Empathy is one of the truly hard soft skills to develop but used authentically it can be one of the most effective in your portfolio. Being empathetic can not only accelerate the process of building trust with another person but also enable you to achieve your desired goals more quickly.
However, it shouldn’t be confused as just being nice because it’s so much more than that.
So what is empathy ?
Empathy is about understanding someone else’s world; what they are thinking, feeling and needing. It is about learning about their situation and motivation and the phrase ‘being in their shoes‘ is both a popular and accurate description.
Sometimes being empathetic involves being more polite, generous, respectful and even nicer than you might normally be, but those qualities are just a byproduct rather than the main feature.
For most people being empathetic is unnatural to begin with and trying to think like someone else does involve stretching your comfort zone.
What are the benefits to you ?
In being empathetic you can achieve much greater insight and clarity about any given situation and this understanding of the whole landscape and the various options available, should enable you to make more informed and favourable decisions. A decision or behaviour that enables both sides to benefit usually creates a more trusting relationship that often achieves better long term outcomes.
There are many work situations where this can be beneficial all round. In meetings being empathetic and able to understand what is more or less important to the others present, helps you to better decide where you should make concessions or hold your ground. If a negotiation is involved, your empathetic approach can either help you ‘win‘ in negotiations, or reach the best ‘win-win‘ outcome for both sides.
Similarly, in a sales situation understanding the needs of the other side helps you find an ideal solution for them. Occasionally you may not have the solution, meaning you don’t make the sale or achieve your goal, but if you have secured greater trust and rapport that will usually be of benefit over the long term.
Similarly using empathy when working within a team to understand the perspectives, situations and motivations of your colleagues will help you more accurately predict their actions and reactions. This in turn helps build consistency trust, and more effective teamwork.
How to develop your empathy
There are different ways to empathise so it’s important to find a style that feels natural for you as you will then appear much more genuine, authentic and believable. Over time being genuinely empathetic will become a natural part of who you are and what you do.
Some common themes to help you:
Set yourself the goal to understand feelings as well as facts
If you can understand how someone is feeling as well as how they are thinking, ie emotionally and logically you are well on the way to anticipating how they might behave because ‘head and heart’ are the drivers to behaviour. You will use questions like ‘How are you feeling?’, ‘How would that make you feel?’, ‘How did you feel when that happened?’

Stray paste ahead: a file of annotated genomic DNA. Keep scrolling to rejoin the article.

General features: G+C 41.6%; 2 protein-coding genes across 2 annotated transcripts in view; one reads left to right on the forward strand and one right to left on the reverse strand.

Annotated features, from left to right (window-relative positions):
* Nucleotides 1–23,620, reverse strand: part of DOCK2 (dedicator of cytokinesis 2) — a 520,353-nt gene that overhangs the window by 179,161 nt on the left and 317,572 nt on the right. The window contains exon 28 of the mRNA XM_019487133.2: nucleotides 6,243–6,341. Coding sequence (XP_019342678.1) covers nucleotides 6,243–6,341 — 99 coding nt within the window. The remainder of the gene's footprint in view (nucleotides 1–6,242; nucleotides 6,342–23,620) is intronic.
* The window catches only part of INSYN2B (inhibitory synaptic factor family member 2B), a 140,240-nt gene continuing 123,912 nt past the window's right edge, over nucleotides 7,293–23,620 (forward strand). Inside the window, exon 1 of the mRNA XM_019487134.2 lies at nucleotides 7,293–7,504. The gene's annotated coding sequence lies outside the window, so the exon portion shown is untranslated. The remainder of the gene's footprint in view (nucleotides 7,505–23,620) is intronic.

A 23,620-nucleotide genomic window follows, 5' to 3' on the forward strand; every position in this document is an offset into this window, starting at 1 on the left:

Learn to listen
There is always the temptation in meetings or conversations to trade points of view and information like a game of verbal tennis. Often we’re waiting our turn to speak rather than really listening to the words we are hearing and so are rarely considering the motivation and situation behind them. In doing so we forgo an opportunity to gain an advantage. Slow down and learn to listen to what is being said and then respond with follow up questions to better understand the feelings as well as the facts behind the individual.
Learn to understand another point of view
This involves some mental gymnastics because we are more often focused on controlling a situation or conversation by projecting our own views. This control helps us satisfy our own situation and motivation. In our world we are almost always in the right about everything. However if you are having a disagreement with someone it is time to imagine the entire situation from their point of view. Try and understand why they feel the way they do about the situation and about your responses. What are they feeling tense and defensive about? What are their arguments about your views and handling of the situation and are they valid? What good intentions and positive motivations do they hold?
This does mean stepping back and initially, ceding control by understanding the other point of view rather than just enforcing your own. It is an outwards-in approach rather than the more natural inwards out.
Make this your default position
Over time you could make this approach your default position by always considering both or all points of view as a complete package. Are there elements of all views that together form the ideal solution and which could form the basis for a compromise. Perhaps start there and work your way back to your own situation and preferred outcome.
Empathising when you aren’t used to the process can be difficult. Often it means putting to one side your ego and potentially compromising when you don’t want to, especially if you are feeling stressed and under pressure. In this state it can be difficult to continue to listen and ask questions with an open mind.
When all else fails try using this one question:
What do you think would be the ideal outcome?
This ultimate empathy question allows you to understand where everyone is coming from and hopefully then be the common connection needed to keep everyone pulling together towards a shared goal. Learning to empathise can be unnatural and difficult to start with but once mastered it is a great skill because it can unlock a world of knowledge and advantage.
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